--- Stathis Papaioannou
> Bruno Marchal writes:
> >
> >Le 11-mars-06, à 10:59, Georges Quénot wrote (to
> John):
> ><snip>
> >
> > >
> > > Yes also and indeed, the way of thinking I
> presented
> > > fits within a reductionist framework. Nobody is
> required
> > > to adhere to such a framework (and therefore to
> the way
> > > of thinking I presented). If one rejects the
> reductionist
> > > approach, all I can say isn't even worth reading
> it for
> > > him. And, again, all of this is pure
> >
> >
> >Personally I disagree with any reductionist
> approach. But, given that I
> >agree with many of your statement, perhaps we have
> a "vocabulary" problem.
> >I do even believe that a thoroughly "scientific
> attitude" is
> >automatically anti-reductionnist, whatever theories
> are used. Science,
> >being modest, just cannot be reductionist(*).
> >Even the numbers are nowadays no more completely
> reductible to any "unifying theory".
> >Only pseudo-scientist (or some scientist during the
> week-end) can be reductionist.
> I'm afraid I don't understand the version of
> reductionism to which you so 
> strongly object. Are you perhaps referring to the
> mistake of trying to 
> explain too much with too little? Or are you
> referring to what Daniel 
> Dennett has called "greedy reductionism": where
> something is not so much 
> explained in terms of what it reduces to as
> dismissed or explained away, 
> like saying there is no such thing as mental states
> because it's all just 
> neurophysiology? Well, it is "all just
> neurophysiology", in that the 
> neurophysiology is necessary and sufficient for the
> mental states. The 
> mental states in this sense can be said to reduce to
> the underlying brain 
> states. But this is not the same as saying that the
> mental states therefore 
> do not exist, or are not important.
> Stathis Papaioannou

I feel compelled to address this point since I use the
'reductionist' denomination a lot lately and got lots
of different aspects to it. 
The sense I USE the term stems from my wholistic view,
to consider the totality interconnected and in unison.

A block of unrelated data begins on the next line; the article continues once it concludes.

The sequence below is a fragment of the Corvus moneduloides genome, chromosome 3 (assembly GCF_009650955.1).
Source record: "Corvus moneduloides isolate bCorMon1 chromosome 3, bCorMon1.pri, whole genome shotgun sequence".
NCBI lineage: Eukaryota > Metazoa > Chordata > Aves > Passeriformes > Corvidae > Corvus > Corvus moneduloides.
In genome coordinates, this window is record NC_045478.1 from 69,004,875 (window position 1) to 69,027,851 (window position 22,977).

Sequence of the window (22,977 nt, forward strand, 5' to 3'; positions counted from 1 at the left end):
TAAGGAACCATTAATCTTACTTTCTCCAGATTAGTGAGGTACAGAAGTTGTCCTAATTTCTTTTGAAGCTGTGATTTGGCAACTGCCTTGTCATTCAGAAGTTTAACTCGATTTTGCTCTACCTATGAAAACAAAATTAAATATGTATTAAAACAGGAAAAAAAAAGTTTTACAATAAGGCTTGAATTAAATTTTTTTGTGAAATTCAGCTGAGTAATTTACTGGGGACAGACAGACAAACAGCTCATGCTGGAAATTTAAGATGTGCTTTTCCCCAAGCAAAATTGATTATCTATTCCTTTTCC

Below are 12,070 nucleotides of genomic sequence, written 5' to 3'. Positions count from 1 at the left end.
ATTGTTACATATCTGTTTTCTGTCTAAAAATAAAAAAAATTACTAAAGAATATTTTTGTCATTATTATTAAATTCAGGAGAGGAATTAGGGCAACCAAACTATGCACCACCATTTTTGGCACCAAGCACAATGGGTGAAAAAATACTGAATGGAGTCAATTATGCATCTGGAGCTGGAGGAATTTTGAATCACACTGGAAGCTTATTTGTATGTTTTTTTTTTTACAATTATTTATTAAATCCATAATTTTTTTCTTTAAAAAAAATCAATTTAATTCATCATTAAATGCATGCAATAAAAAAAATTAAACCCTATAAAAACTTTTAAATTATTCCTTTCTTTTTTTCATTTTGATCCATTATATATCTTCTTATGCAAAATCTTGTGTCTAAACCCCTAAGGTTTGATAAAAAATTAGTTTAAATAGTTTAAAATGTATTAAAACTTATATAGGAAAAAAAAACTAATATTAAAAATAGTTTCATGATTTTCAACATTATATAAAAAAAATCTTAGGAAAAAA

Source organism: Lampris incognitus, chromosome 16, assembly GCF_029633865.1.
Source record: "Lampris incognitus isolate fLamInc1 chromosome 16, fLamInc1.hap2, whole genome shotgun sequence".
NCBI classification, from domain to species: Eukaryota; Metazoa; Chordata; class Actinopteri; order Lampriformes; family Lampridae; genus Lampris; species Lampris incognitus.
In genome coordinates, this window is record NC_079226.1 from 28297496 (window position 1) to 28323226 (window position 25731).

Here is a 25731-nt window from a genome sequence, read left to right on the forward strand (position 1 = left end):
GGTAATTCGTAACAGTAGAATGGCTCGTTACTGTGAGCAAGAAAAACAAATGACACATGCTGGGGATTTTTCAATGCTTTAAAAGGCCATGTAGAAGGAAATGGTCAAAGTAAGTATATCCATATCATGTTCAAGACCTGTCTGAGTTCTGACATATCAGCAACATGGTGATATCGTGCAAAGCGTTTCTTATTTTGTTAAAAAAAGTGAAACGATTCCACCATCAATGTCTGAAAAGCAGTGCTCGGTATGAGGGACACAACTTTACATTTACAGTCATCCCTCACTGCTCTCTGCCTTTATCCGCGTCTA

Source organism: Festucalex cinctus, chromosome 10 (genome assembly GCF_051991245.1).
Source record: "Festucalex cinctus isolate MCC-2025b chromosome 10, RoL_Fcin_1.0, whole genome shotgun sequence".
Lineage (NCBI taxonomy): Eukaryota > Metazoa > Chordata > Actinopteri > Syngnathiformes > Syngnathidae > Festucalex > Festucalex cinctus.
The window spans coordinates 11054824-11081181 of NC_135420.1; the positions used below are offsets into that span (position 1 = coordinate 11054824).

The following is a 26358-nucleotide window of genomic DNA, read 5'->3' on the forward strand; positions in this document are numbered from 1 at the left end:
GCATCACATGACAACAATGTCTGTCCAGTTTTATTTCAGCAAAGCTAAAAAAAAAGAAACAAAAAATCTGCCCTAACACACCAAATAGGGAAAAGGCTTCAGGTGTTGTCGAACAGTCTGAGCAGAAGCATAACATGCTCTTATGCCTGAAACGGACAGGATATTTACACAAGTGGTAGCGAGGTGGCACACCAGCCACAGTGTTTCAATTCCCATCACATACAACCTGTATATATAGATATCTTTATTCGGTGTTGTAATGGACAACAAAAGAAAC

Our present mind-level cannot compose all of that into
its activity (performed by the tool of a limited
brain) so as a modus vivendi we consider parts as unit
models. Such limited models can be topical,
ideational, or functional, they are REDUCED from the
totality for our comfort. This is the way humans can
think and this is the way conventional sciences apply
their cut domains.
For that reason I disagree with Bruno when he
wrote:"...that a thoroughly "scientific attitude" is
automatically anti- reductionnist". It would be vague
if not restricted to its domain. However: reductionist
science (model-wise observation) gave us our knowledge
of the world (no judgement on its quality) and our
technology we enjoy.
I find it objectionable when those model-restricted
observations serve for beyond-model conclusions, when
the explanations turn universal from select percepts. 

There are many (and different) identifications for the
term, mine is the practical restriction for my own
use. I don't want to sell it, just explain how I use

Your 'mental states' are figments of the model you use
as neural physiology. You reduce the 'mental' into a
physiological cut in brainfunction-model and visualize
conclusions 'without' based on observations 'within'.
I leave it open, because our epistemy is incomplete as
far as thinking is concerned. The neurological model
in reductionism is important in its practical uses. 
When Georges calls the universe and the numbers-based
concept 'isomorh' he speaks about a match in two
models both in the 'number-type' restriction. Infinite
totality cannot be 'isomorph'. Not even with "another"
infinite totality. 

John M

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